50% of British parents would not send their kids to private school – even if they didn’t have to pay fees

Half the nation’s parents still would not send their children to a private school even if they did not have to pay for it, according to a survey. This is from the Independent

The survey of 2,210 parents, carried out by YouGov, revealed 50 per cent would still want their child to go to a state school.

Three out of five who wanted to remain with the state sector wanted to do so because they thought it was important for their child to mix with other pupils from all walks of life. In the case of 38 per cent, it was because they themselves had been happy to go to one. A total of 37 per cent said they felt it was the duty of the Government to provide good quality education for all the nation’s children.

A breakdown of the figures showed that parents in Scotland and Wales were most likely to remain with the state sector – 62 per cent in both cases.

Least likely to send their children to state schools were parents in London – where just 35 per cent were prepared to stay with state schools despite the fact that the area recorded the biggest improvement in state school performance in the entire country.

The survey asked parents whether they would be likely to send their children to private schools if fees were removed from the equation – and 32 per cent said they would compared to just under 10 per cent who actually do so despite an average cost estimated at £15,000 a year.

Of those who would send their children to private schools if money was no object. 81 per cent said they felt private schools offered the opportunity of a better education, 54 per cent said they had better teachers and 52 per cent said they offered their pupils better networking opportunities later on in life – the “old boys’ network”. In addition, 17 per cent said they would opt for the private sector because they thought there was less chance of their child being bullied at school.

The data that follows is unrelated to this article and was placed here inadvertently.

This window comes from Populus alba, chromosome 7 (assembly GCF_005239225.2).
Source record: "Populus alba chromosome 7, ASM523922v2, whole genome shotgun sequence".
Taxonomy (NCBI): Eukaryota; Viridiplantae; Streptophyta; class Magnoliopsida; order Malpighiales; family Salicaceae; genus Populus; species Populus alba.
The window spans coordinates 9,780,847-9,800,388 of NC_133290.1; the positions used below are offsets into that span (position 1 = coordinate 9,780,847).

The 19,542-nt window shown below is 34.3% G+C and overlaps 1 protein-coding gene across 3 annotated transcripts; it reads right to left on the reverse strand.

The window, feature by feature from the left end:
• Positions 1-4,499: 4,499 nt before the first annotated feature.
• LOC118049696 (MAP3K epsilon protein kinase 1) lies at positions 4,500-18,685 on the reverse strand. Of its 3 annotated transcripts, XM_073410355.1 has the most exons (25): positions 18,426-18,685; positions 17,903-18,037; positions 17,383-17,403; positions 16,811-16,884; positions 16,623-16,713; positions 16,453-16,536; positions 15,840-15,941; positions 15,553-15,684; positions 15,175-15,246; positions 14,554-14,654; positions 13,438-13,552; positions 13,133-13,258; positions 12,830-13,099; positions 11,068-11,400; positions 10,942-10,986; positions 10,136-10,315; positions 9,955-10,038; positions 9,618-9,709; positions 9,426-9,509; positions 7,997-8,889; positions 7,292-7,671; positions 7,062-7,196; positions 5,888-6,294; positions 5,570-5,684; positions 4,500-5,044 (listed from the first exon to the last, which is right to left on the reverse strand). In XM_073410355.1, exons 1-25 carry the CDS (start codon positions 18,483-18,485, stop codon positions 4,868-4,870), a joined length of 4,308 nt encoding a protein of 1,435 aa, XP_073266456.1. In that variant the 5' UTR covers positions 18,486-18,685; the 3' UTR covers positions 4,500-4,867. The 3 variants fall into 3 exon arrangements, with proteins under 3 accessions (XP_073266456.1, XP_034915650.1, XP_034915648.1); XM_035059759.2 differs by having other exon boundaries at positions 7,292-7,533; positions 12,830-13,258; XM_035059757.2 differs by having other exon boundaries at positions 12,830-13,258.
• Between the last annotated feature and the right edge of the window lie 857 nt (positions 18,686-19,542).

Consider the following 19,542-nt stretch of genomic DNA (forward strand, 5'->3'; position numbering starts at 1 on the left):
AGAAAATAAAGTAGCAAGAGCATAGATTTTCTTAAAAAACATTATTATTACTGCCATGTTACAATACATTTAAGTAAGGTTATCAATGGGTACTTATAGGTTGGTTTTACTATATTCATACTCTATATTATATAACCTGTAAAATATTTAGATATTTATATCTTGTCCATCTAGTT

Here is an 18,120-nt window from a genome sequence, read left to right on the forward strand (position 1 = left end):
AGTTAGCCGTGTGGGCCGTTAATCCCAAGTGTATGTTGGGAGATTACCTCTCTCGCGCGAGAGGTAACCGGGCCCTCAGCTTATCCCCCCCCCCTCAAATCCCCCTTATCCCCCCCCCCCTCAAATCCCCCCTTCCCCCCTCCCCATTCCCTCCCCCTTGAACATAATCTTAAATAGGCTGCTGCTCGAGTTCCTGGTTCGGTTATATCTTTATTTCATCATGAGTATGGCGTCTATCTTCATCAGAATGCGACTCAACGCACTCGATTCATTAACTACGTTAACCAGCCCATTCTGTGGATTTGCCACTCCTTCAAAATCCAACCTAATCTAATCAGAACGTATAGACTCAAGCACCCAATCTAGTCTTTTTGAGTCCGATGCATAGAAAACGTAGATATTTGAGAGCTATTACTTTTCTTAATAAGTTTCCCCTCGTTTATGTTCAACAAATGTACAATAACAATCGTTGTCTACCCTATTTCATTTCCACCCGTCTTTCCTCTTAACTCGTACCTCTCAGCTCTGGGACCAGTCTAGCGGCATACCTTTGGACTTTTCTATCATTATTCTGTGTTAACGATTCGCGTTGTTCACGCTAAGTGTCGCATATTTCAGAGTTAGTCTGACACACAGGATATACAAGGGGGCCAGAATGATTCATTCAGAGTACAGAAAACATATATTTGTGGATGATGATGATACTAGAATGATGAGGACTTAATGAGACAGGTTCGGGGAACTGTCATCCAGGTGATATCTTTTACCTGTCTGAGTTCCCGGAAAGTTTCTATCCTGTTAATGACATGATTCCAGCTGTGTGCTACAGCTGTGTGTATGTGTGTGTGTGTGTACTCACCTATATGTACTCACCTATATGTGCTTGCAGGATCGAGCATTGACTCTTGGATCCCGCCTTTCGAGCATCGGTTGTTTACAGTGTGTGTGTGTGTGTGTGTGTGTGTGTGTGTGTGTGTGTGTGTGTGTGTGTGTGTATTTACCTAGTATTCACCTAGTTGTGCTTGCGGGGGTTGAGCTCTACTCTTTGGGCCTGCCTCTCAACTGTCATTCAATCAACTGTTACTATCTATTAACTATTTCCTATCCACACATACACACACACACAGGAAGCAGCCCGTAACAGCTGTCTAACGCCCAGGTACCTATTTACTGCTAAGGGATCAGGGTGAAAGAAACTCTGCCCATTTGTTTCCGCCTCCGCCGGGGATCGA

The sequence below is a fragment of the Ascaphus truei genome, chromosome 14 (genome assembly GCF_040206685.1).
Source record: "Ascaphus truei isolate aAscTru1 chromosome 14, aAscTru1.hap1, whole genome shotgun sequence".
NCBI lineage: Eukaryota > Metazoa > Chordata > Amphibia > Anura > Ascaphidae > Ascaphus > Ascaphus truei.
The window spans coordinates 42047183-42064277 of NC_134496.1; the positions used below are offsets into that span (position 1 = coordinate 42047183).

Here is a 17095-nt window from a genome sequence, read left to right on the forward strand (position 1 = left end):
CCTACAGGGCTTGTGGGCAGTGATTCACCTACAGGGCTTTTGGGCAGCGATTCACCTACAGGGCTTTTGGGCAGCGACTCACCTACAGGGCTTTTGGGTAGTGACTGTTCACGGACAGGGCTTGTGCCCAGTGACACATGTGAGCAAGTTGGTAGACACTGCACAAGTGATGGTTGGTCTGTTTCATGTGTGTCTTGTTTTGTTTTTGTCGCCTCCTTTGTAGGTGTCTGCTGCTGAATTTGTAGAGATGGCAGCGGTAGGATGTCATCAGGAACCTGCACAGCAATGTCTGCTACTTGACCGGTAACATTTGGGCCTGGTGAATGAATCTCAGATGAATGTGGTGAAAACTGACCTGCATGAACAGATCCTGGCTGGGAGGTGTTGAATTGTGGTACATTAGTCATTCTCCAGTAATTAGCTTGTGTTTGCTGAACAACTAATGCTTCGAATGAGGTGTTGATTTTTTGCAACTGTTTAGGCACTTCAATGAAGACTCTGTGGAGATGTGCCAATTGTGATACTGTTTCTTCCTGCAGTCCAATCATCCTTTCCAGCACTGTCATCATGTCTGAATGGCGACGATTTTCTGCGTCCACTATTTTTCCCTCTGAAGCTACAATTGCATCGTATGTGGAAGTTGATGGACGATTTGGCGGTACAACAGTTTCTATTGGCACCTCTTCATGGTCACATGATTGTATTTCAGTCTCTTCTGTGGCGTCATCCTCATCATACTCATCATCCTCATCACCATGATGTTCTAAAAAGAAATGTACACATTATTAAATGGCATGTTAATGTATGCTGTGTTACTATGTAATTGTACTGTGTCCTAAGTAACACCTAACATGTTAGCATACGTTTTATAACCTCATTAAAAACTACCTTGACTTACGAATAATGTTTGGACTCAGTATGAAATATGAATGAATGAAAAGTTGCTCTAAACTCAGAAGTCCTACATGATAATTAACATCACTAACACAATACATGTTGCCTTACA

More at:  Revealed: 50% of British parents would not send their kids to private school – even if they didn’t have to pay fees

Are you surprised by these figures? If you are a parent, would you send your child(ren) to a different school – including potentially a private school – if it was an option? What, more than anything else, would make you chose a different school? Please share in the comments or on twitter…

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Categories: Parenting.


  1. biscuitsarenice

    SchoolsImprove every person who failed their teaching practice in my year went on to teach in private school.

  2. WS_GA

    biscuitsarenice SchoolsImprove I can believe this, but now they will be Free to teach in Free schools and academies as well!

  3. andylutwyche

    SchoolsImprove Not a massive sample (about 2000) and undoubtably answers riddled with preconceptions regarding both state and private schls

  4. noreb_el

    SchoolsImprove I would if it was as a day pupil, but not boarding school. Smaller class sizes would be a big factor.

  5. Talkloads

    SchoolsImprove Yes-for the facilities. My boys would love to train in Millfield’s pool & another private school nearby has an observatory!

  6. djoddsox

    andylutwyche SchoolsImprove 2000 is a fairly decent size for a poll if it is done right, but undoubtedly there will be many preconceptions

  7. Ingotian

    SchoolsImprove Sounds a bit like 90% of teachers saying they would never vote tory when the evidence is many more do 😉

  8. shredderhed

    SchoolsImprove I know many privately educated people and many of them achieved very poor grades. Money not always the answer surely?

  9. CharlotteSISRA

    SchoolsImprove a sample of 2210 is not enough to draw meaningful conclusions about the opinions of ‘parents’ in Britain.

  10. SchoolsImprove

    CharlotteSISRA It’s a standard size for an opinion survey but that doesn’t mean it is meaningful – nature of questions biggest grey area

  11. There are many reasons why this survey may be rubbish – the exact nature of the questions being the most obvious – but I disagree with @CharlotteSISRA on this occasion over sample size. A sample of 2,000 is perfectly reasonable when trying to understand a single identified target group (i.e. parents) and making the sample larger would make minimal difference to the reliability of the findings and the margin or error. 
    Anyone interested in the science of survey sizes please look at these links:
    Quickly takes off market researcher hat!

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